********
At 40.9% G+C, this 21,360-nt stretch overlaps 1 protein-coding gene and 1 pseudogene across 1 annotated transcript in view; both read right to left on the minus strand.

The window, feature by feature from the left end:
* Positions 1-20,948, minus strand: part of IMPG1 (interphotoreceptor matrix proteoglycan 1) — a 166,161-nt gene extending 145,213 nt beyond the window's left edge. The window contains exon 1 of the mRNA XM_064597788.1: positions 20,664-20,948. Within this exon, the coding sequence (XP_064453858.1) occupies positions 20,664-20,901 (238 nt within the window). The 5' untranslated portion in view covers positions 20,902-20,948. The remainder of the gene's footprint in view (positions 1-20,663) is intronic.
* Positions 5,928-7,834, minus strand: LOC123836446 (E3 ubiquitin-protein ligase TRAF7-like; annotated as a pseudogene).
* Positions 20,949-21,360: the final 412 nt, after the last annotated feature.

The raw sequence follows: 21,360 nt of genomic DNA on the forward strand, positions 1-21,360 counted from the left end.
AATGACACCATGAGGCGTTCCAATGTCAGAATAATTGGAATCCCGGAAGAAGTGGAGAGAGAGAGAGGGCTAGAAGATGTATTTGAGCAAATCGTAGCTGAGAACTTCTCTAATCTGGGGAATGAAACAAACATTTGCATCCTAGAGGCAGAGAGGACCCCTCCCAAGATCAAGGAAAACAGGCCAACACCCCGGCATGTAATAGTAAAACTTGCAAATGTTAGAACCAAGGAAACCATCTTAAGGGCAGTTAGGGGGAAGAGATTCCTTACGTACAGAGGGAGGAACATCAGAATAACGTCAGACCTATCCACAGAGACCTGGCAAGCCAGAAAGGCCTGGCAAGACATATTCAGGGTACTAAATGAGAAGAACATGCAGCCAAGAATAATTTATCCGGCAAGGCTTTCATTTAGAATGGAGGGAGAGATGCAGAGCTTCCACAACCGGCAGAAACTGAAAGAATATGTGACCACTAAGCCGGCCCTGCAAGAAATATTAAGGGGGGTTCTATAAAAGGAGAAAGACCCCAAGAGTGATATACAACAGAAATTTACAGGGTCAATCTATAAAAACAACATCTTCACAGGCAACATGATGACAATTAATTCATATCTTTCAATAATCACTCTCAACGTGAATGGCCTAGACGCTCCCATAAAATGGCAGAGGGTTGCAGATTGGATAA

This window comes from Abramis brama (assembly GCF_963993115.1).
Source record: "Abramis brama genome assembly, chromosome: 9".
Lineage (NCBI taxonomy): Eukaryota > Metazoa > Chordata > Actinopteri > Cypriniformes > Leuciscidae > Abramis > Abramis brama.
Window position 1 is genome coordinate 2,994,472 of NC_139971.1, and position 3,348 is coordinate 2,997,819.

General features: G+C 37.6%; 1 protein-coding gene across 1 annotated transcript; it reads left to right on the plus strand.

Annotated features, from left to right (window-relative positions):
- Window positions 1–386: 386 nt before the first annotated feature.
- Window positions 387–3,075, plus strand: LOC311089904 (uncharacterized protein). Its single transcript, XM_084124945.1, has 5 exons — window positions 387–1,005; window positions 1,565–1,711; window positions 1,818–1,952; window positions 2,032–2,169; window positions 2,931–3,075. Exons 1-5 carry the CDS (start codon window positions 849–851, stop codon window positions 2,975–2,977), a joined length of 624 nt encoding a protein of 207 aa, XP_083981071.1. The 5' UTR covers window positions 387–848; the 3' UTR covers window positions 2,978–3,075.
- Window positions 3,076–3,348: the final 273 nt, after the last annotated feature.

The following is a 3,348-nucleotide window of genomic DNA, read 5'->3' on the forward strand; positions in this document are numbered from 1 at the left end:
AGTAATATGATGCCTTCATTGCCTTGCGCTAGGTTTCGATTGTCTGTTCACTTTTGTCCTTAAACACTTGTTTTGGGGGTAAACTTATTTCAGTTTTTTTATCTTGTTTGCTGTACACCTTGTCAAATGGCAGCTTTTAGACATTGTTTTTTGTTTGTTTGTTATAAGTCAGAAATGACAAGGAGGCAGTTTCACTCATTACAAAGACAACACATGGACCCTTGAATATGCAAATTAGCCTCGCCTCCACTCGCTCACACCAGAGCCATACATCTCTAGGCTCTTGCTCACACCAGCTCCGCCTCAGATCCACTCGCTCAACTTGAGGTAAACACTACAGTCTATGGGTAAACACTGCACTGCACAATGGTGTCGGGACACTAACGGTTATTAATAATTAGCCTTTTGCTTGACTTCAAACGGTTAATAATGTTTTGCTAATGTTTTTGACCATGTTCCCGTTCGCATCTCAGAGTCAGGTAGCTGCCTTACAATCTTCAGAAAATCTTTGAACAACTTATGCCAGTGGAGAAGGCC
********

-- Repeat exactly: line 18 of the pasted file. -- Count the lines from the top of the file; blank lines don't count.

AGTAATATGATGCCTTCATTGCCTTGCGCTAGGTTTCGATTGTCTGTTCACTTTTGTCCTTAAACACTTGTTTTGGGGGTAAACTTATTTCAGTTTTTTTATCTTGTTTGCTGTACACCTTGTCAAATGGCAGCTTTTAGACATTGTTTTTTGTTTGTTTGTTATAAGTCAGAAATGACAAGGAGGCAGTTTCACTCATTACAAAGACAACACATGGACCCTTGAATATGCAAATTAGCCTCGCCTCCACTCGCTCACACCAGAGCCATACATCTCTAGGCTCTTGCTCACACCAGCTCCGCCTCAGATCCACTCGCTCAACTTGAGGTAAACACTACAGTCTATGGGTAAACACTGCACTGCACAATGGTGTCGGGACACTAACGGTTATTAATAATTAGCCTTTTGCTTGACTTCAAACGGTTAATAATGTTTTGCTAATGTTTTTGACCATGTTCCCGTTCGCATCTCAGAGTCAGGTAGCTGCCTTACAATCTTCAGAAAATCTTTGAACAACTTATGCCAGTGGAGAAGGCC